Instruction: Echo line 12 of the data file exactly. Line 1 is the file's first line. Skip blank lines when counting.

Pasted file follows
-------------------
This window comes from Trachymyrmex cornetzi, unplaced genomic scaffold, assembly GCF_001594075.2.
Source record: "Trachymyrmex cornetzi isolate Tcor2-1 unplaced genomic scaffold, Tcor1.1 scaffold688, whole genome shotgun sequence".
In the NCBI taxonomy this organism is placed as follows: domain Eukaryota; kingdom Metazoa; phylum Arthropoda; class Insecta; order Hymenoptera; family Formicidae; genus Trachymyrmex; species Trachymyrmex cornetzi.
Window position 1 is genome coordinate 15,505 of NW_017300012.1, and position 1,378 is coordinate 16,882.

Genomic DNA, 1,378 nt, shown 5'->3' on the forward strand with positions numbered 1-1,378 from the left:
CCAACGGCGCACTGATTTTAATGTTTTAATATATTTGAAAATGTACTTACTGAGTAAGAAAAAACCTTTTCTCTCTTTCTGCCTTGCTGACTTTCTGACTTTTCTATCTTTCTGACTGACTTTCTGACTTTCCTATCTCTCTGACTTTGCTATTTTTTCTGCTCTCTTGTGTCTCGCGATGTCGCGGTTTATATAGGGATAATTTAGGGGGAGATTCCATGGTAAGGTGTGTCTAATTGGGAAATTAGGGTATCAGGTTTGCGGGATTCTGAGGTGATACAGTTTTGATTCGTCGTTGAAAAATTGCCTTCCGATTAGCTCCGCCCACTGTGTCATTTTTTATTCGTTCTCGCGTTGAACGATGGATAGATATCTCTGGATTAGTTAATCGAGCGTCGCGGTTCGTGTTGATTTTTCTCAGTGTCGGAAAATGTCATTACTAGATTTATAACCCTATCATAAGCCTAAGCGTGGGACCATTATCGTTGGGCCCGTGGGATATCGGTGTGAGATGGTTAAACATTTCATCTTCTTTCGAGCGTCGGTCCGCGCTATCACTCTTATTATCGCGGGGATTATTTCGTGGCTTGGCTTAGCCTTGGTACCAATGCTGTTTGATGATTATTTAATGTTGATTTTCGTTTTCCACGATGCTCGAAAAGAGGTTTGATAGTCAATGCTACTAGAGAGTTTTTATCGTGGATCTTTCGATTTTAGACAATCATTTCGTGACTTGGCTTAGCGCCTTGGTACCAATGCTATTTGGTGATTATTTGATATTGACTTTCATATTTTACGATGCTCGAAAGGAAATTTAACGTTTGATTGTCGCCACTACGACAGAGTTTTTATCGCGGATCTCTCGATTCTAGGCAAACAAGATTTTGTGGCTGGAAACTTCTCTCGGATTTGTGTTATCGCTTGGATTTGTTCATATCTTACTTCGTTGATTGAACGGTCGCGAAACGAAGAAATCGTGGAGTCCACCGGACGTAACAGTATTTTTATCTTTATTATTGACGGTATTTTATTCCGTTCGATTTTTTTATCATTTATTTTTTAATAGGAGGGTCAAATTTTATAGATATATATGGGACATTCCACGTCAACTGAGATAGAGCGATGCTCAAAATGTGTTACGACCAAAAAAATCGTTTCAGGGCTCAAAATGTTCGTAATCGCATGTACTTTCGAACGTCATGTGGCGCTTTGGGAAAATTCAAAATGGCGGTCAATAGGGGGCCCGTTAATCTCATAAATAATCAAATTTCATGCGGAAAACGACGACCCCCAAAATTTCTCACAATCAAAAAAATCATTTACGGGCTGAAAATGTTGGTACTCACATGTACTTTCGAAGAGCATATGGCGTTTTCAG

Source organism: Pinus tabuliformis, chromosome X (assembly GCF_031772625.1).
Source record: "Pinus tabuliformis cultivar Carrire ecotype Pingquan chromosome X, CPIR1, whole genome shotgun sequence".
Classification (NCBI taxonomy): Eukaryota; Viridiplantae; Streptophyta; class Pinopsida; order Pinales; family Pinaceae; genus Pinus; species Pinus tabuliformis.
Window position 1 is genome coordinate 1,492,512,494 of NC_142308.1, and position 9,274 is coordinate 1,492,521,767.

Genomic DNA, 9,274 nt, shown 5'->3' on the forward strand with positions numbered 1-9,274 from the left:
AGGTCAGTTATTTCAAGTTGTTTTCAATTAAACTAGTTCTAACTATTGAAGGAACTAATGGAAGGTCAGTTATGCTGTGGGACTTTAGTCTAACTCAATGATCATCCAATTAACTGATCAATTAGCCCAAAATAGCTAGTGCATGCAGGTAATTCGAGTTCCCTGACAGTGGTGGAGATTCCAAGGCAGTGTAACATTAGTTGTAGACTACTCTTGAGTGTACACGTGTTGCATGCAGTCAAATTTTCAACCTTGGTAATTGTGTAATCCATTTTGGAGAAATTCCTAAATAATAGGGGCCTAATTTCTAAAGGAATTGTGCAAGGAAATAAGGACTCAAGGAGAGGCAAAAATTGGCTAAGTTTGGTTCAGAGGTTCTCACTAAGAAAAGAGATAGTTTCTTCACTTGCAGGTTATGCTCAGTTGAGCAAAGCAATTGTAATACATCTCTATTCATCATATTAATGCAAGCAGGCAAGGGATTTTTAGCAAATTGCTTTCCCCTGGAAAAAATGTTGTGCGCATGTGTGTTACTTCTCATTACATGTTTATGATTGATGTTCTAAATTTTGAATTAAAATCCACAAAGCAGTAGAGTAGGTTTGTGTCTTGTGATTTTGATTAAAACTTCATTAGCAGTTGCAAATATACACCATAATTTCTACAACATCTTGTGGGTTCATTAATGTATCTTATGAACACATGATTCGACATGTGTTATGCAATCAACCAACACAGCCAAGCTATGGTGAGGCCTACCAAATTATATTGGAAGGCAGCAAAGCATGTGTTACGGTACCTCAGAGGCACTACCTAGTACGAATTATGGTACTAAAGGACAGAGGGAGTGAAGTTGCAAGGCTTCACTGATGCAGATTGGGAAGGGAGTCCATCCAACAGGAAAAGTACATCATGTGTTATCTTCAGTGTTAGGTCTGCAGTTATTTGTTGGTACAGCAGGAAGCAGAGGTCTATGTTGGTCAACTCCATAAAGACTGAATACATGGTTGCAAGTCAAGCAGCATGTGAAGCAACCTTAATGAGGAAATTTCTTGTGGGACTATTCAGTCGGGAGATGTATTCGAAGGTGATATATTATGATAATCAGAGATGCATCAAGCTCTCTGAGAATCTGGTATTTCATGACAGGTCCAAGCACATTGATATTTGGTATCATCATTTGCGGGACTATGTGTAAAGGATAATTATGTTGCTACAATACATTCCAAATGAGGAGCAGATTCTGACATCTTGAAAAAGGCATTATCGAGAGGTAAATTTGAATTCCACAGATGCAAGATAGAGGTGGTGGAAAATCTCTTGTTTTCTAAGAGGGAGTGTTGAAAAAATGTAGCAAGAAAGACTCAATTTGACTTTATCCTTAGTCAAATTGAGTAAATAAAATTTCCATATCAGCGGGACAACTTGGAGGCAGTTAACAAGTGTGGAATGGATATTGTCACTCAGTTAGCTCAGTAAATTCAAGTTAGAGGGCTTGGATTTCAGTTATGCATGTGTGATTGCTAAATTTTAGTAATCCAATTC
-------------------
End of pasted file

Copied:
AGGTCAGTTATTTCAAGTTGTTTTCAATTAAACTAGTTCTAACTATTGAAGGAACTAATGGAAGGTCAGTTATGCTGTGGGACTTTAGTCTAACTCAATGATCATCCAATTAACTGATCAATTAGCCCAAAATAGCTAGTGCATGCAGGTAATTCGAGTTCCCTGACAGTGGTGGAGATTCCAAGGCAGTGTAACATTAGTTGTAGACTACTCTTGAGTGTACACGTGTTGCATGCAGTCAAATTTTCAACCTTGGTAATTGTGTAATCCATTTTGGAGAAATTCCTAAATAATAGGGGCCTAATTTCTAAAGGAATTGTGCAAGGAAATAAGGACTCAAGGAGAGGCAAAAATTGGCTAAGTTTGGTTCAGAGGTTCTCACTAAGAAAAGAGATAGTTTCTTCACTTGCAGGTTATGCTCAGTTGAGCAAAGCAATTGTAATACATCTCTATTCATCATATTAATGCAAGCAGGCAAGGGATTTTTAGCAAATTGCTTTCCCCTGGAAAAAATGTTGTGCGCATGTGTGTTACTTCTCATTACATGTTTATGATTGATGTTCTAAATTTTGAATTAAAATCCACAAAGCAGTAGAGTAGGTTTGTGTCTTGTGATTTTGATTAAAACTTCATTAGCAGTTGCAAATATACACCATAATTTCTACAACATCTTGTGGGTTCATTAATGTATCTTATGAACACATGATTCGACATGTGTTATGCAATCAACCAACACAGCCAAGCTATGGTGAGGCCTACCAAATTATATTGGAAGGCAGCAAAGCATGTGTTACGGTACCTCAGAGGCACTACCTAGTACGAATTATGGTACTAAAGGACAGAGGGAGTGAAGTTGCAAGGCTTCACTGATGCAGATTGGGAAGGGAGTCCATCCAACAGGAAAAGTACATCATGTGTTATCTTCAGTGTTAGGTCTGCAGTTATTTGTTGGTACAGCAGGAAGCAGAGGTCTATGTTGGTCAACTCCATAAAGACTGAATACATGGTTGCAAGTCAAGCAGCATGTGAAGCAACCTTAATGAGGAAATTTCTTGTGGGACTATTCAGTCGGGAGATGTATTCGAAGGTGATATATTATGATAATCAGAGATGCATCAAGCTCTCTGAGAATCTGGTATTTCATGACAGGTCCAAGCACATTGATATTTGGTATCATCATTTGCGGGACTATGTGTAAAGGATAATTATGTTGCTACAATACATTCCAAATGAGGAGCAGATTCTGACATCTTGAAAAAGGCATTATCGAGAGGTAAATTTGAATTCCACAGATGCAAGATAGAGGTGGTGGAAAATCTCTTGTTTTCTAAGAGGGAGTGTTGAAAAAATGTAGCAAGAAAGACTCAATTTGACTTTATCCTTAGTCAAATTGAGTAAATAAAATTTCCATATCAGCGGGACAACTTGGAGGCAGTTAACAAGTGTGGAATGGATATTGTCACTCAGTTAGCTCAGTAAATTCAAGTTAGAGGGCTTGGATTTCAGTTATGCATGTGTGATTGCTAAATTTTAGTAATCCAATTC